Some time in the late 1960s, when I was about ten years old and already hanging around bookstores, I began to see four books all over the place: The Hobbit and The Lord of the Rings trilogy. They had terrific, eye-popping covers, especially for paperbacks, and I, banished in shame from the backyard where the other boys were always playing some sort of dumbass sport, had a lot of time on my hands. So I bought all four of them.
I read The Hobbit over a long weekend. I vividly remember doing nothing but reading, eating quickly, and falling asleep Friday and Saturday nights with the book in my hands. Okay, I wasn’t the world’s closest, most careful reader, but I did pretty well and didn’t skip a single page. How could I? I might miss something. On Friday morning, I was just an average kid from a crap town in western Pennsylvania. By late Sunday night I was a disciple of Gandalf. My soul was open at last.
Entranced and transported to a world of hobbits and elves and humans and dwarves, I believed every word I read, though not to the extent of ever thinking I might actually come across an elf in the woods behind our house. As a two-year-old I’d heard underground trains click-clack deep in the earth beneath my room (the coal mine’s entrance was about 300 feet down the wooded hillside) and fully believed that I was the lucky boy, the only boy, who knew for a fact that the Seven Dwarves were real. But they closed the mine soon thereafter, and by the time I read The Hobbit I’d had the Seven Dwarves fantasy knocked out of me. But J. R. R. Tolkien’s tale of Bilbo Baggins and The One Ring and (I shudder at the names even now) Sauron and Mordor caught my imagination like no other book ever had, with the possible exception of The Bell Jar, which I read way too soon.
It took a while longer to read the trilogy. Aside from its length, part of the reason was that I wanted the tale to last forever, simultaneously grooving on the creeps the orcs gave me and loving/hating Gollum, whose lines I tended to recite out loud, and on the other hand feeling driven to learn how it all ended as soon as possible. The Two Towers was a bit of a slog, but I raced through the other two.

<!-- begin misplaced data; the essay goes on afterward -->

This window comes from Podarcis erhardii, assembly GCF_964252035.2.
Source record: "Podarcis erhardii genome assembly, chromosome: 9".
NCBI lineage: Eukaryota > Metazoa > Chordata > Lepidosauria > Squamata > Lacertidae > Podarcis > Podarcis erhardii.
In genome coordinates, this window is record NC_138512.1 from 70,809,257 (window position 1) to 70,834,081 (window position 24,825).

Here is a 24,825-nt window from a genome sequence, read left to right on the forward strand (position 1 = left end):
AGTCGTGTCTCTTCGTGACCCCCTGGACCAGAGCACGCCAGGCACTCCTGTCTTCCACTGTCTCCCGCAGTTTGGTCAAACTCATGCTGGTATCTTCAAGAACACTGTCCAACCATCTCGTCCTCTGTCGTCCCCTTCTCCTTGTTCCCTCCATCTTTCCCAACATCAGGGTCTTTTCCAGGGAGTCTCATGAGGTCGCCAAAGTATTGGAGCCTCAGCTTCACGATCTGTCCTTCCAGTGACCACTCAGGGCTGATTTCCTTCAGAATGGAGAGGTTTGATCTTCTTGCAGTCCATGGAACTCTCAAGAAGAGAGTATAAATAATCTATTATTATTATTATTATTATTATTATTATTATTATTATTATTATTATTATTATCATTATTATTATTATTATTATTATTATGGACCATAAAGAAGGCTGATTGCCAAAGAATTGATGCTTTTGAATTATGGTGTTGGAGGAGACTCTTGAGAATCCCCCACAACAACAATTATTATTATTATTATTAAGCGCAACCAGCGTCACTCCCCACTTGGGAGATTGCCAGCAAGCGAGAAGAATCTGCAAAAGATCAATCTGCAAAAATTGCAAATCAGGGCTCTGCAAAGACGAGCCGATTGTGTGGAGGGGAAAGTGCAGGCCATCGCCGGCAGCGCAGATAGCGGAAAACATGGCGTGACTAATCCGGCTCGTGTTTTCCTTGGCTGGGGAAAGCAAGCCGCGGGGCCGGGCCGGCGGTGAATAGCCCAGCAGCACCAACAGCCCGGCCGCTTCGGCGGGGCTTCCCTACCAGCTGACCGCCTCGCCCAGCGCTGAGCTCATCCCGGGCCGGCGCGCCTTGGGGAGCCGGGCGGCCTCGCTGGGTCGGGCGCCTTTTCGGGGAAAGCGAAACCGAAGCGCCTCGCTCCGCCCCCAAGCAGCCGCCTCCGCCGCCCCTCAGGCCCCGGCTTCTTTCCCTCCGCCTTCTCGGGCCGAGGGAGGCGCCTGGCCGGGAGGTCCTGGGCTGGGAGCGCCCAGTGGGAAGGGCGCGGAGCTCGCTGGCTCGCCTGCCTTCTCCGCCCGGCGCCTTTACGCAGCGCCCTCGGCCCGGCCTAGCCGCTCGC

I wept through the final pages of The Return of the King: Frodo knew too much to stay home, a future that was beginning to dawn on me as well. When I reread them all in 2001, before seeing the first of Peter Jackson’s brilliant film adaptations, I cried my eyes out well before the end. I knew what was coming. I’d left my own home when I went to college, and by 2001 my father was dying. Like everyone sooner or later, I’d touched the One Ring, and I’d never again be the boy I’d once been.
The full title alone makes me want to reread it every few years, so I do: The Personal History, Adventures, Experience and Observation of David Copperfield the Younger of Blunderstone Rookery (Which He Never Meant to Publish on Any Account).
“Uriah Heap,” my mother firmly stated shortly before her death in 2009, when she saw the book I’d brought along on one of my monthly visits to western Pennsylvania. “Dickens always compares him to a snake.”
My jaw dropped, as it often tended to do when she’d come out with a memory that had survived for decades while more recent events – like my last trip to visit her – were lost.
She was, of course, correct. Uriah Heap is one of the most unpleasant characters Charles Dickens ever created, which is one of the reasons I’d rather reread David Copperfield for the third or fourth time than try to get through Our Mutual Friend or, God help me, start in on Trollope. I have next to nothing in common with David Copperfield. I knew my father; David’s dies before he’s born. I never had to endure industrial work (except for the time I worked at the local slag dump, a subject best forgotten), let alone the hell of a 19th-century English factory; David is dispatched to one by his own onerous stepfather. And yet I slip into David Copperfield’s abundantly detailed character within the first few sentences, feel every indignity visited upon him, fall in love with Steerforth every time against my better judgment, and bear both the comedy and the tragedy of poor Mr. Micawber and his endearingly loyal family. Is there any finer, more loving surrogate mother in literature than Peggotty? Is anyone more worthy of idol worship that leads to a shattering end than Steerforth? I once accepted a visiting professorship with an email consisting of three words: “Barkis is willing.”